13:1-17 The plague of leprosy was an uncleanness, rather than a disease. Christ is said to cleanse lepers, not to cure them. Common as the leprosy was among the Hebrews, during and after their residence in Egypt, we have no reason to believe that it was known among them before. Their distressed state and employment in that land must have rendered them liable to disease. But it was a plague often inflicted immediately by the hand of God. Miriam's leprosy, and Gehazi's, and king Uzziah's, were punishments of particular sins; no marvel there was care taken to distinguish it from a common distemper. The judgment of it was referred to the priests. And it was a figure of the moral pollutions of men's minds by sin, which is the leprosy of the soul, defiling to the conscience, and from which Christ alone can cleanse. The priest could only convict the leper, (by the law is the knowledge of sin,) but Christ can cure the sinner, he can take away sin. It is a work of great importance, but of great difficulty, to judge of our spiritual state. We all have cause to suspect ourselves, being conscious of sores and spots; but whether clean or unclean is the question. As there were certain marks by which to know it was leprosy, so there are marks of such as are in the gall of bitterness. The priest must take time in making his judgment. This teaches all, both ministers and people, not to be hasty in censures, nor to judge anything before the time. If some men's sins go before unto judgment, the sins of others follow after, and so do men's good works. If the person suspected were found to be clean, yet he must wash his clothes, because there had been ground for the suspicion. We have need to be washed in the blood of Christ from our spots, though not leprosy spots; for who can say, I am pure from sin?And the plague spread not - Rather, advance not, so as to show that the disease is under the cuticle and assuming the symptoms of Leviticus 13:3. 3-6. the priest shall look on the plague in the skin of the flesh, &c.—The leprosy, as covering the person with a white, scaly scurf, has always been accounted an offensive blemish rather than a serious malady in the East, unless when it assumed its less common and malignant forms. When a Hebrew priest, after a careful inspection, discovered under the cutaneous blemish the distinctive signs of contagious leprosy, the person was immediately pronounced unclean, and is supposed to have been sent out of the camp to a lazaretto provided for that purpose. If the symptoms appeared to be doubtful, he ordered the person to be kept in domestic confinement for seven days, when he was subjected to a second examination; and if during the previous week the eruption had subsided or appeared to be harmless, he was instantly discharged. But if the eruption continued unabated and still doubtful, he was put under surveillance another week; at the end of which the character of the disorder never failed to manifest itself, and he was either doomed to perpetual exclusion from society or allowed to go at large. A person who had thus been detained on suspicion, when at length set at liberty, was obliged to "wash his clothes," as having been tainted by ceremonial pollution; and the purification through which he was required to go was, in the spirit of the Mosaic dispensation, symbolical of that inward purity it was instituted to promote. If the plague be at a stay: this translation is justified by the following clause, which is added to explain it. Otherwise the words are and may be rendered thus, stand or abide in its own colour; the Hebrew word being used for colour as well as for sight.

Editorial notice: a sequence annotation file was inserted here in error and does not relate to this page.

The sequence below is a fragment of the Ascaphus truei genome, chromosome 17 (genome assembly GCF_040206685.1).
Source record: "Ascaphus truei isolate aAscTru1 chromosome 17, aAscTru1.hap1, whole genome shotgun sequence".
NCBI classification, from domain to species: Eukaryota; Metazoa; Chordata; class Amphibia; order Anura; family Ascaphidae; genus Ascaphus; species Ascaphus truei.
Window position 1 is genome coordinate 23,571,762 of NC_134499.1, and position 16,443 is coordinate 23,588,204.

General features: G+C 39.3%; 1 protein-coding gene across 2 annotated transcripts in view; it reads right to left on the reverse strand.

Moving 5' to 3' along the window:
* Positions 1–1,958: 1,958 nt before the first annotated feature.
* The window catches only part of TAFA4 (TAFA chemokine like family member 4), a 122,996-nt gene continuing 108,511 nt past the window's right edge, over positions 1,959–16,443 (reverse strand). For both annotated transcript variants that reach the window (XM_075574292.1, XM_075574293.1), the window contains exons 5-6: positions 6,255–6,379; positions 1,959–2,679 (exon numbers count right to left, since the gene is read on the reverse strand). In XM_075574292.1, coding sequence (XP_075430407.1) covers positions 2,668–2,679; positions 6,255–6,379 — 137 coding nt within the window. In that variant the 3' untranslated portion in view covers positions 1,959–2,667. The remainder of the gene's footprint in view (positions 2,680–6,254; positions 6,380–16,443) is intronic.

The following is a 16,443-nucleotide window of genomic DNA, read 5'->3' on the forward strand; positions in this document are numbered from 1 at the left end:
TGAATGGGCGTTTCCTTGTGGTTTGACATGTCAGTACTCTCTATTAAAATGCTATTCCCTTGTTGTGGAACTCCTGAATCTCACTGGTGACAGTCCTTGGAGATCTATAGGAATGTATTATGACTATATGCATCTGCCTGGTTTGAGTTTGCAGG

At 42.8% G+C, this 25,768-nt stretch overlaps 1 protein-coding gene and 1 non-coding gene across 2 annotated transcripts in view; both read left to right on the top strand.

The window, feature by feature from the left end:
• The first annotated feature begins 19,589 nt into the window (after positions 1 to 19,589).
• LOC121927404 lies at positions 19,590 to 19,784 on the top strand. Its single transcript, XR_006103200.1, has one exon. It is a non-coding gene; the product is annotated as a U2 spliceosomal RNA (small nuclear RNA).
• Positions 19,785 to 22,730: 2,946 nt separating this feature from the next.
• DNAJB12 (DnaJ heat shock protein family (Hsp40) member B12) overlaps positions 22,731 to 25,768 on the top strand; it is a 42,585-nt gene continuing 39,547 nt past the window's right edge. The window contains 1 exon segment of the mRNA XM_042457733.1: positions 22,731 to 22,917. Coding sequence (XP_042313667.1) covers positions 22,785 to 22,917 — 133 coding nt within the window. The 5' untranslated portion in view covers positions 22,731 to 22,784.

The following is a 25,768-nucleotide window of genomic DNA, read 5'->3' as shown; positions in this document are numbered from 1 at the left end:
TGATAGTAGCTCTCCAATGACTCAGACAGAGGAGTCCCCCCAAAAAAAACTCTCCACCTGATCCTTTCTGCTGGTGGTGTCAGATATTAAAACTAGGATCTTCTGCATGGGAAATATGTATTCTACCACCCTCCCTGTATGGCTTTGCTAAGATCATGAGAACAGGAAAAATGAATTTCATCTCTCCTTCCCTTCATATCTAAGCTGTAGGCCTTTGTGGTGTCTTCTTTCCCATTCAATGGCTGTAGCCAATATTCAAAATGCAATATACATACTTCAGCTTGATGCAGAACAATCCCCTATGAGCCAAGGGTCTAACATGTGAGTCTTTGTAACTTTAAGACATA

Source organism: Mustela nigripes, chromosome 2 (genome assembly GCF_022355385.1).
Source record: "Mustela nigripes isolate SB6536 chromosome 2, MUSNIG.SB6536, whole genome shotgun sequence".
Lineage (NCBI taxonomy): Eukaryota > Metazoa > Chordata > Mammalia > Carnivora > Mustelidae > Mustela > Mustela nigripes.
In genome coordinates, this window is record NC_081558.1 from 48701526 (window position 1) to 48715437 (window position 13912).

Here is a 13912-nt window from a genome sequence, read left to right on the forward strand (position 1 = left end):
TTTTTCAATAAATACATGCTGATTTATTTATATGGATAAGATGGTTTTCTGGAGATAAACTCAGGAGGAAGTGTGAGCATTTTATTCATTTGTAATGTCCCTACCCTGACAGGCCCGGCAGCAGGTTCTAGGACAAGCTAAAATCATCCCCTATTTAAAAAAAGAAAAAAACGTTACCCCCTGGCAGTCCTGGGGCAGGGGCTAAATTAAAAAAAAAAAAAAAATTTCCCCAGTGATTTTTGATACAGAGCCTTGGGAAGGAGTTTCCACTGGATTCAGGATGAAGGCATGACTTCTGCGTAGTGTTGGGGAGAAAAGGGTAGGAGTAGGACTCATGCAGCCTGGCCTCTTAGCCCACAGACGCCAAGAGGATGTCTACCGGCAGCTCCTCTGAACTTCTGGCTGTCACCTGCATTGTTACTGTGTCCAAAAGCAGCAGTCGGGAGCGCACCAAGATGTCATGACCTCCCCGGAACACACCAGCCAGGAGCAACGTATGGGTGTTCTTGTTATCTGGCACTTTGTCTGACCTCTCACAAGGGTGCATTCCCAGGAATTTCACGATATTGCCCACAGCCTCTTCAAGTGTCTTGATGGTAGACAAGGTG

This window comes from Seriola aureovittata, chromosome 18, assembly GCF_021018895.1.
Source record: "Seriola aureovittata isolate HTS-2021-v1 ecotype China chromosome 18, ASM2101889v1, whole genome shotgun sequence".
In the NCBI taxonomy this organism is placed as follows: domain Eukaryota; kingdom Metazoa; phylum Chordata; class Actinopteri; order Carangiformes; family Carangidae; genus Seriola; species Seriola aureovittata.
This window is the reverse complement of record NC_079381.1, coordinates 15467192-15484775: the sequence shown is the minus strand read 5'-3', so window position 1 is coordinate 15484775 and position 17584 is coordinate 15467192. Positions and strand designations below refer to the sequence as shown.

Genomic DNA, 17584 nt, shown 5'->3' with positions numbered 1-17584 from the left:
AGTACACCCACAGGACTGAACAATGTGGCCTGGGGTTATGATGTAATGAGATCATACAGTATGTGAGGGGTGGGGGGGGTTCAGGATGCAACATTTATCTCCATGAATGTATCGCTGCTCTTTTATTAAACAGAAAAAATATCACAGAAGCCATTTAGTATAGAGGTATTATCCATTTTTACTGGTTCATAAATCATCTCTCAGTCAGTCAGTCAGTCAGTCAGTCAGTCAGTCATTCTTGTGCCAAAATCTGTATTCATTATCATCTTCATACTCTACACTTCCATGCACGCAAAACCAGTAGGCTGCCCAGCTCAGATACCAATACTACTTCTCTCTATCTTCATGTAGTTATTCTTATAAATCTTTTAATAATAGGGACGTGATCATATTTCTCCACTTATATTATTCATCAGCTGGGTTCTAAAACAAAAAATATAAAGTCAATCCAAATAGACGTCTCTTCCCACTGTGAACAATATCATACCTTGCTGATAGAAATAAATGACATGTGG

And the priest shall look on him the seventh day,.... In the day, and not in the night, as Maimonides, but not on the seventh day, if it happened to be on the sabbath (f), then it was put off till after it; and, according to the Jewish canons (g), they do not look upon plagues in the morning, nor in the evening, nor in the middle of a house, nor on a cloudy day, nor at noon, but at the fourth, fifth, eighth, and ninth hours: